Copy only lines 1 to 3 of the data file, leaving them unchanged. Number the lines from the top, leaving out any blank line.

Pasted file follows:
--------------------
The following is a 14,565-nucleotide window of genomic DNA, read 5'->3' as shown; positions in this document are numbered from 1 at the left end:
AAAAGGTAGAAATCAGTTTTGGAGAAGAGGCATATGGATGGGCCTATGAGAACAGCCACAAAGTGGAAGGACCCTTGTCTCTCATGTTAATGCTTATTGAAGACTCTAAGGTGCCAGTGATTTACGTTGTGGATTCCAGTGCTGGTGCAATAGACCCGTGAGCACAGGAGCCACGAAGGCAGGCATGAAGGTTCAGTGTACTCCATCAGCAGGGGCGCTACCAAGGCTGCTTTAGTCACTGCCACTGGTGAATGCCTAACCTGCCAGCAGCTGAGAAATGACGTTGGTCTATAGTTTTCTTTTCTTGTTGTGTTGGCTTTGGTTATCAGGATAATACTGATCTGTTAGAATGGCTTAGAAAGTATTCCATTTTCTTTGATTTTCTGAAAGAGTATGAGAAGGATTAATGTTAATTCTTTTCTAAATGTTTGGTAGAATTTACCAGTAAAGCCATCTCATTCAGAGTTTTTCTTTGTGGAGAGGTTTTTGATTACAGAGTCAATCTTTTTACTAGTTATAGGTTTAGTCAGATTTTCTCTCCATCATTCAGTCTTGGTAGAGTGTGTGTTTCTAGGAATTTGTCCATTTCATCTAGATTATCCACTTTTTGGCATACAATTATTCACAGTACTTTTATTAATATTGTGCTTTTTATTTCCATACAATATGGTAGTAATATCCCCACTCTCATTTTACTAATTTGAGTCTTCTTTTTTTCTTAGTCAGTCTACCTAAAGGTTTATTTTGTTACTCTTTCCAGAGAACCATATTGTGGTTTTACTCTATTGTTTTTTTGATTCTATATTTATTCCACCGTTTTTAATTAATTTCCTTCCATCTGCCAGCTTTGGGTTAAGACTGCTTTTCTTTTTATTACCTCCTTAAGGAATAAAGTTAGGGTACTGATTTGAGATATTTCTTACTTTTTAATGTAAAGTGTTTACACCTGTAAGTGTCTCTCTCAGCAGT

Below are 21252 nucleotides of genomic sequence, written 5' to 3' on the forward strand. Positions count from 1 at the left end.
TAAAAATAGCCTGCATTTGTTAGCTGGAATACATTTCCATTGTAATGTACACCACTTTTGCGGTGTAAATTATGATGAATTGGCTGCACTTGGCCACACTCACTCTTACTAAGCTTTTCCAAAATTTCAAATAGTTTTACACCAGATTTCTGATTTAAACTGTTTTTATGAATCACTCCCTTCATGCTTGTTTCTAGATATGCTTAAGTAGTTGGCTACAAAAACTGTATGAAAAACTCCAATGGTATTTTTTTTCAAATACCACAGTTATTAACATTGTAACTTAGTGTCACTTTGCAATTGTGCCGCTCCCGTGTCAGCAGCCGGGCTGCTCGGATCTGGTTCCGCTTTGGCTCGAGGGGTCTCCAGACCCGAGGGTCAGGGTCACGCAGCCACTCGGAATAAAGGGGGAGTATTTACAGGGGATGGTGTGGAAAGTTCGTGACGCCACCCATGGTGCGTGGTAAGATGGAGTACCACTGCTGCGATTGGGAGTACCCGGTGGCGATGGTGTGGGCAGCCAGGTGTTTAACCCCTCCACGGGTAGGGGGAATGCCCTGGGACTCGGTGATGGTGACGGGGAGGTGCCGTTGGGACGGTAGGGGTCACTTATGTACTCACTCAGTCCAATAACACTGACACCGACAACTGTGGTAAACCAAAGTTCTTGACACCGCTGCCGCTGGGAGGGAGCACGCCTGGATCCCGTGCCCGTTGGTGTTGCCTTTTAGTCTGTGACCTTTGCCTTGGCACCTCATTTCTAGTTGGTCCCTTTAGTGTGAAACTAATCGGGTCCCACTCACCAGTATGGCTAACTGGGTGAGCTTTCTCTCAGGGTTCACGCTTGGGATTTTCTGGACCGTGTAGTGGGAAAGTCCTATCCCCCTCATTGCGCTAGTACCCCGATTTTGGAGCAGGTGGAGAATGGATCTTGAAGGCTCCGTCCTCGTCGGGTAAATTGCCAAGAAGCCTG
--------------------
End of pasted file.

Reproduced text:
The following is a 14,565-nucleotide window of genomic DNA, read 5'->3' as shown; positions in this document are numbered from 1 at the left end:
AAAAGGTAGAAATCAGTTTTGGAGAAGAGGCATATGGATGGGCCTATGAGAACAGCCACAAAGTGGAAGGACCCTTGTCTCTCATGTTAATGCTTATTGAAGACTCTAAGGTGCCAGTGATTTACGTTGTGGATTCCAGTGCTGGTGCAATAGACCCGTGAGCACAGGAGCCACGAAGGCAGGCATGAAGGTTCAGTGTACTCCATCAGCAGGGGCGCTACCAAGGCTGCTTTAGTCACTGCCACTGGTGAATGCCTAACCTGCCAGCAGCTGAGAAATGACGTTGGTCTATAGTTTTCTTTTCTTGTTGTGTTGGCTTTGGTTATCAGGATAATACTGATCTGTTAGAATGGCTTAGAAAGTATTCCATTTTCTTTGATTTTCTGAAAGAGTATGAGAAGGATTAATGTTAATTCTTTTCTAAATGTTTGGTAGAATTTACCAGTAAAGCCATCTCATTCAGAGTTTTTCTTTGTGGAGAGGTTTTTGATTACAGAGTCAATCTTTTTACTAGTTATAGGTTTAGTCAGATTTTCTCTCCATCATTCAGTCTTGGTAGAGTGTGTGTTTCTAGGAATTTGTCCATTTCATCTAGATTATCCACTTTTTGGCATACAATTATTCACAGTACTTTTATTAATATTGTGCTTTTTATTTCCATACAATATGGTAGTAATATCCCCACTCTCATTTTACTAATTTGAGTCTTCTTTTTTTCTTAGTCAGTCTACCTAAAGGTTTATTTTGTTACTCTTTCCAGAGAACCATATTGTGGTTTTACTCTATTGTTTTTTTGATTCTATATTTATTCCACCGTTTTTAATTAATTTCCTTCCATCTGCCAGCTTTGGGTTAAGACTGCTTTTCTTTTTATTACCTCCTTAAGGAATAAAGTTAGGGTACTGATTTGAGATATTTCTTACTTTTTAATGTAAAGTGTTTACACCTGTAAGTGTCTCTCTCAGCAGT

Below are 21252 nucleotides of genomic sequence, written 5' to 3' on the forward strand. Positions count from 1 at the left end.